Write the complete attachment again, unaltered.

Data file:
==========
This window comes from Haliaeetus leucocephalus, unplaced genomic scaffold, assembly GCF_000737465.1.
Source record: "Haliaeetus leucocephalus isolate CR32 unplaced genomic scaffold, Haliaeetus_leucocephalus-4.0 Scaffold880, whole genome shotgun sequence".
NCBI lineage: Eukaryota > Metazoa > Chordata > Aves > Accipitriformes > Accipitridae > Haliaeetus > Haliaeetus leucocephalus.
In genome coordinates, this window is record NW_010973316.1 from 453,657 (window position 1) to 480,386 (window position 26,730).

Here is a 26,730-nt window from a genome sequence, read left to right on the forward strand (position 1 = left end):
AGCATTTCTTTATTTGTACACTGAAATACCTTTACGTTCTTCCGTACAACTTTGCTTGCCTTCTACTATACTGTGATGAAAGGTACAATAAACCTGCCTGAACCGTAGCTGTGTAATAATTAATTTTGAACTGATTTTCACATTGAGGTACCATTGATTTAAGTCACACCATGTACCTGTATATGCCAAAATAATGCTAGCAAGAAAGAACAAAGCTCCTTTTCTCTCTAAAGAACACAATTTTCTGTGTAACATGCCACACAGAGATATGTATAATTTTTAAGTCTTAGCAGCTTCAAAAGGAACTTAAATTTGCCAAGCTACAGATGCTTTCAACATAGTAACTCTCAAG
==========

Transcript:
This window comes from Haliaeetus leucocephalus, unplaced genomic scaffold, assembly GCF_000737465.1.
Source record: "Haliaeetus leucocephalus isolate CR32 unplaced genomic scaffold, Haliaeetus_leucocephalus-4.0 Scaffold880, whole genome shotgun sequence".
NCBI lineage: Eukaryota > Metazoa > Chordata > Aves > Accipitriformes > Accipitridae > Haliaeetus > Haliaeetus leucocephalus.
In genome coordinates, this window is record NW_010973316.1 from 453,657 (window position 1) to 480,386 (window position 26,730).

Here is a 26,730-nt window from a genome sequence, read left to right on the forward strand (position 1 = left end):
AGCATTTCTTTATTTGTACACTGAAATACCTTTACGTTCTTCCGTACAACTTTGCTTGCCTTCTACTATACTGTGATGAAAGGTACAATAAACCTGCCTGAACCGTAGCTGTGTAATAATTAATTTTGAACTGATTTTCACATTGAGGTACCATTGATTTAAGTCACACCATGTACCTGTATATGCCAAAATAATGCTAGCAAGAAAGAACAAAGCTCCTTTTCTCTCTAAAGAACACAATTTTCTGTGTAACATGCCACACAGAGATATGTATAATTTTTAAGTCTTAGCAGCTTCAAAAGGAACTTAAATTTGCCAAGCTACAGATGCTTTCAACATAGTAACTCTCAAG